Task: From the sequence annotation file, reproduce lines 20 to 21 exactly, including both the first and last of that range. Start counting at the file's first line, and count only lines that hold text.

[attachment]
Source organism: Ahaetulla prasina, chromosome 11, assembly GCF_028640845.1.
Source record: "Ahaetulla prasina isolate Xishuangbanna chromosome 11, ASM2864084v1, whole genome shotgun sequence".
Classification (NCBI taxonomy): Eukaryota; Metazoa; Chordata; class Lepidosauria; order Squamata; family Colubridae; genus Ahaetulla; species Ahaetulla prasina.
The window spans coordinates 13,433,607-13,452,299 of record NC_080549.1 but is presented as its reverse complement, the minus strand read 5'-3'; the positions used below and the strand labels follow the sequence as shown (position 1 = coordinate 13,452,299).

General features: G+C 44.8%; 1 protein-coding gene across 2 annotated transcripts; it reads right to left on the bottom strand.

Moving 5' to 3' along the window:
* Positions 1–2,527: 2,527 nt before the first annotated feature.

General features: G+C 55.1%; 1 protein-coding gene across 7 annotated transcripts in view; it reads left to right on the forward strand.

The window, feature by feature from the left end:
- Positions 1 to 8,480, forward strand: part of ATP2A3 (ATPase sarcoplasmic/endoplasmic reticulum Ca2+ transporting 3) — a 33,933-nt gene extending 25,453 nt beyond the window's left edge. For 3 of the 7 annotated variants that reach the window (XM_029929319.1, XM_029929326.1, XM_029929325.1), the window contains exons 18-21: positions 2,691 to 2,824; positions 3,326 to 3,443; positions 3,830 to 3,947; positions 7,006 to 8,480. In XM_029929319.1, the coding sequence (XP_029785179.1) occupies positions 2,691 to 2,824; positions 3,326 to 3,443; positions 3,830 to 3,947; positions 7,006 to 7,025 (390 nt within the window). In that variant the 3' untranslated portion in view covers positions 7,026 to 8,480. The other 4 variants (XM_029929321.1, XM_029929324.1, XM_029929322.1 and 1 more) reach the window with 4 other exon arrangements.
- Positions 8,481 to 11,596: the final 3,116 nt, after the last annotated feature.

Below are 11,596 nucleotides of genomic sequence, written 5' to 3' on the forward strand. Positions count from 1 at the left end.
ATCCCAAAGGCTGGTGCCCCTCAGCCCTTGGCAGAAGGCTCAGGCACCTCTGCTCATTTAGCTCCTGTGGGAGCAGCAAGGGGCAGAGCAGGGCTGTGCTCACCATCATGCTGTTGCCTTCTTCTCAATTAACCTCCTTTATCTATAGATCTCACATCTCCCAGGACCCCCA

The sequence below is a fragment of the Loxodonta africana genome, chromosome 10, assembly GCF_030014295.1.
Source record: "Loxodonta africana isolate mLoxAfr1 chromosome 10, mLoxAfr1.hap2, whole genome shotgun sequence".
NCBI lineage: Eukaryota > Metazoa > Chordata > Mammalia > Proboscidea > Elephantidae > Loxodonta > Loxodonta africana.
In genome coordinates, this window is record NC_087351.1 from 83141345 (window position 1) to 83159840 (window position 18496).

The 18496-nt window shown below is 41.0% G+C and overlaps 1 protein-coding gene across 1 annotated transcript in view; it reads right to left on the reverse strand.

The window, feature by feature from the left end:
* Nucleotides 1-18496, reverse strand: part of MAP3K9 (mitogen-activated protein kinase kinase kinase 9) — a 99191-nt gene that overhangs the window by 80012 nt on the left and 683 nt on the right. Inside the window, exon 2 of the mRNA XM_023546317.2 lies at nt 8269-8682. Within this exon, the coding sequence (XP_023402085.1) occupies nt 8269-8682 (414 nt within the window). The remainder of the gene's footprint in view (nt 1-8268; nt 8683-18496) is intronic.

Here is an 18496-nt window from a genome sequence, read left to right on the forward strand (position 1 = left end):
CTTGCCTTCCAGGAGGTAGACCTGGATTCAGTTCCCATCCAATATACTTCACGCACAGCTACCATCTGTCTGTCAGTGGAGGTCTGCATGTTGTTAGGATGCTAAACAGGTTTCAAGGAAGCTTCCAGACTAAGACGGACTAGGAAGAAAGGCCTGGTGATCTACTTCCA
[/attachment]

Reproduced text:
* Nucleotides 1-18496, reverse strand: part of MAP3K9 (mitogen-activated protein kinase kinase kinase 9) — a 99191-nt gene that overhangs the window by 80012 nt on the left and 683 nt on the right. Inside the window, exon 2 of the mRNA XM_023546317.2 lies at nt 8269-8682. Within this exon, the coding sequence (XP_023402085.1) occupies nt 8269-8682 (414 nt within the window). The remainder of the gene's footprint in view (nt 1-8268; nt 8683-18496) is intronic.

Here is an 18496-nt window from a genome sequence, read left to right on the forward strand (position 1 = left end):